(Sofia) Conservatives and liberals appear neck and neck after the legislative elections on Sunday in Bulgaria, auguring a new headache to form a stable government in the Balkan country which voted for the fifth time in two years.

The liberal list led by former pro-European leader Kiril Petkov and the conservative Gerb party of ex-Prime Minister Boyko Borissov are credited with 25 to 26% of the vote each, according to polls published at the close of the offices of vote.

Abstention was once again very high, with an estimated turnout of 40%.

In the capital Sofia, voters interviewed by AFP throughout the day wanted to believe in a solution to the crisis.

“I wish for a stable government, you understand? “Said Boyan Sapunov, a 79-year-old retiree who was overwhelmed by the succession of interim governments.

“To vote is to make an effort to restart the administration which is currently blocked by the absence of government,” added Krassimir Naydenov, a 57-year-old employee. “But I don’t trust anyone anymore.”

Far from the hopes born of the wave of anti-corruption demonstrations in the summer of 2020, this country of 6.5 million inhabitants undermined by inflation, the poorest in the EU, is sinking into a costly political crisis .

Since the fall of Boïko Borissov after a decade in power, the different parties have been unable to build a coalition.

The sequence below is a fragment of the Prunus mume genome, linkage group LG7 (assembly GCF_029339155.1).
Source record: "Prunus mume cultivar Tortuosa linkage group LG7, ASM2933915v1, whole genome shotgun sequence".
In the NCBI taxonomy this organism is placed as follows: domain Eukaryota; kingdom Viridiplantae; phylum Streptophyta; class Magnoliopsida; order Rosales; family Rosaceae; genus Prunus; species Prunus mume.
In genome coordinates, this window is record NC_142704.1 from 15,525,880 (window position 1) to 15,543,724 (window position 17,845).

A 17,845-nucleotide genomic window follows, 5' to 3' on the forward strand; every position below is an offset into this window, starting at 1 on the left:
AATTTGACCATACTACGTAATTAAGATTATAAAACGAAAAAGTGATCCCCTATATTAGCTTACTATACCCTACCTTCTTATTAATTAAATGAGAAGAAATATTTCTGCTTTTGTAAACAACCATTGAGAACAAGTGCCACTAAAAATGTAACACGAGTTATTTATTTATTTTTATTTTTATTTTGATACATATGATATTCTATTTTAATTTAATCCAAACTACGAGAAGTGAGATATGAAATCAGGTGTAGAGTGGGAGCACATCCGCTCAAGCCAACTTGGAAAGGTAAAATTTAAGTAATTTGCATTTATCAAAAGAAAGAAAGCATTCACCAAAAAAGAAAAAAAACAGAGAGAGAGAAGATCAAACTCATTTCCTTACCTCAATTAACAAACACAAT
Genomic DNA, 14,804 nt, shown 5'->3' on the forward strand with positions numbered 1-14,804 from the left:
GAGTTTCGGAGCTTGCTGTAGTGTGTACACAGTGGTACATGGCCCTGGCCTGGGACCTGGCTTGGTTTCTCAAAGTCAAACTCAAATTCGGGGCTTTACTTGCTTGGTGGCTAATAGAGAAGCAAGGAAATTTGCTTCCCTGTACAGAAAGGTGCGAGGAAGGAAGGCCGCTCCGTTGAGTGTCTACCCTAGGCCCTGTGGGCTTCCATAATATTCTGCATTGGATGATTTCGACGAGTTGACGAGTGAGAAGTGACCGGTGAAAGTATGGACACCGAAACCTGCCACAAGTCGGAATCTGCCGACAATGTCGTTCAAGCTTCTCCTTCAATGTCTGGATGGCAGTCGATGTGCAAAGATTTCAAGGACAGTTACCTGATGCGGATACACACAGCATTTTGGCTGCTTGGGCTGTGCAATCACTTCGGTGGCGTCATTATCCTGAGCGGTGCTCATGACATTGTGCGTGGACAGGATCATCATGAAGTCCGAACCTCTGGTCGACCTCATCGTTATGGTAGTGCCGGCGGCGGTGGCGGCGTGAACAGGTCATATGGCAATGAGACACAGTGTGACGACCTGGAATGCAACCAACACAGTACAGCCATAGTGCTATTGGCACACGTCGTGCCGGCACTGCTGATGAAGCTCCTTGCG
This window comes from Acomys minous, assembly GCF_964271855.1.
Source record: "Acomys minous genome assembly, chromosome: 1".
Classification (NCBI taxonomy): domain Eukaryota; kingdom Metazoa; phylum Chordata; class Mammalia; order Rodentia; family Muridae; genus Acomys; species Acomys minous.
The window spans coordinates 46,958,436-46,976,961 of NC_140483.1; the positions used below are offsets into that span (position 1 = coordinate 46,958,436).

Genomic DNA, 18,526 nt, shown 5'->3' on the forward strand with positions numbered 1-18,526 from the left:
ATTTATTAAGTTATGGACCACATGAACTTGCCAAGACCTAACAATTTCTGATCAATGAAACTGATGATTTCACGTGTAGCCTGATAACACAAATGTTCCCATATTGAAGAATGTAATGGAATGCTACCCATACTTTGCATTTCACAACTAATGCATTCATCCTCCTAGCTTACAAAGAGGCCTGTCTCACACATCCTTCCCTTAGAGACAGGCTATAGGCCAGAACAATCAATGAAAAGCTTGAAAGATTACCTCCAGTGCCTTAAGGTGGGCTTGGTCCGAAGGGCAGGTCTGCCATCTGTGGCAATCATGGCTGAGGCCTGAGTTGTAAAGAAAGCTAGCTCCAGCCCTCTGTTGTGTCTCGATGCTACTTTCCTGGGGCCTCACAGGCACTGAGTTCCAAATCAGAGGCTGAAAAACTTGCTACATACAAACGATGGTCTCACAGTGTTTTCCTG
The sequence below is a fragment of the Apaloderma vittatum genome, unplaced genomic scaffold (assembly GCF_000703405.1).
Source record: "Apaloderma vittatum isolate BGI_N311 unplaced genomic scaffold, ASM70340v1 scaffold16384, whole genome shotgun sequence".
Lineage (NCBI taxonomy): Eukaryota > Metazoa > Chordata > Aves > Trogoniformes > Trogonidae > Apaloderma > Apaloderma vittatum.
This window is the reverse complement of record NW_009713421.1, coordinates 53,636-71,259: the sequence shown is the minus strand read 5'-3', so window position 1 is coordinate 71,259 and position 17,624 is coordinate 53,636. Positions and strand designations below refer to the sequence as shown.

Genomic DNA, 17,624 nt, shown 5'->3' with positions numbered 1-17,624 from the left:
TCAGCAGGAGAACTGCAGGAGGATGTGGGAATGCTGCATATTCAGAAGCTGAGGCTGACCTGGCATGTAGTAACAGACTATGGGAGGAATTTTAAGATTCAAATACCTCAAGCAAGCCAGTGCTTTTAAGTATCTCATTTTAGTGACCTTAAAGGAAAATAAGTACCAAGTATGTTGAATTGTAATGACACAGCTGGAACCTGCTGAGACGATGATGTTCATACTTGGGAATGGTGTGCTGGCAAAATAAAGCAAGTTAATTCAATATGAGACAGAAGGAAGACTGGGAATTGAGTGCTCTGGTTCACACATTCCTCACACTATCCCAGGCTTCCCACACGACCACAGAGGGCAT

A stagnation accentuated by the conflict in Ukraine in a society historically and culturally close to Moscow, which is torn over the aid to be provided to Kyiv.

The pro-Russian camp has also recorded a rising score.

The young ultranationalist formation Vazrajdane (Renaissance) won 13 to 14% of the vote, against 10% in the October ballot.

It refuses any delivery of arms to Kyiv and openly defends the Kremlin’s ideology, as do the socialists of the PSB (around 10%), heir to the former Communist Party which once ruled the country.

Before the election, Lukas Macek, associate researcher at the Jacques Delors Institute for Central and Eastern Europe, said he was “skeptical about a possible outcome unless Boïko Borissov withdraws”.

“You find the same pattern as in other central European countries: a former leader who clings on, while the other parties refuse to ally him, without however having much in common otherwise.”

The person concerned warned against new elections. “It would be suicidal, most people are calling for an end to instability,” warned Borisov, who came to vote in jeans.

The man whose image of “man of the people” was tarnished by suspicions of corruption had failed to form a government for lack of allies, after the last elections where he had come first.

All smiles and accompanied by his Canadian wife, his rival Kiril Petkov wished that Bulgaria would finally access “the life of a normal European country” and that its citizens would stop emigrating.

If this vote is not conclusive, the Bulgarians will have to deal with a new interim government appointed by President Roumen Radev, himself fiercely opposed to sending arms to Ukraine.

A scenario that is favored by Russophiles like Mariana Valkova, 62 years old. “Both Petkov and Borissov are really upset with Moscow. Under these conditions, I prefer that a government not be formed and that Radev remain at the helm”, testifies this head of SME, nostalgic for the USSR where she worked.

From exodus to corruption, from yogurt to rose, here are five things to know about Bulgaria.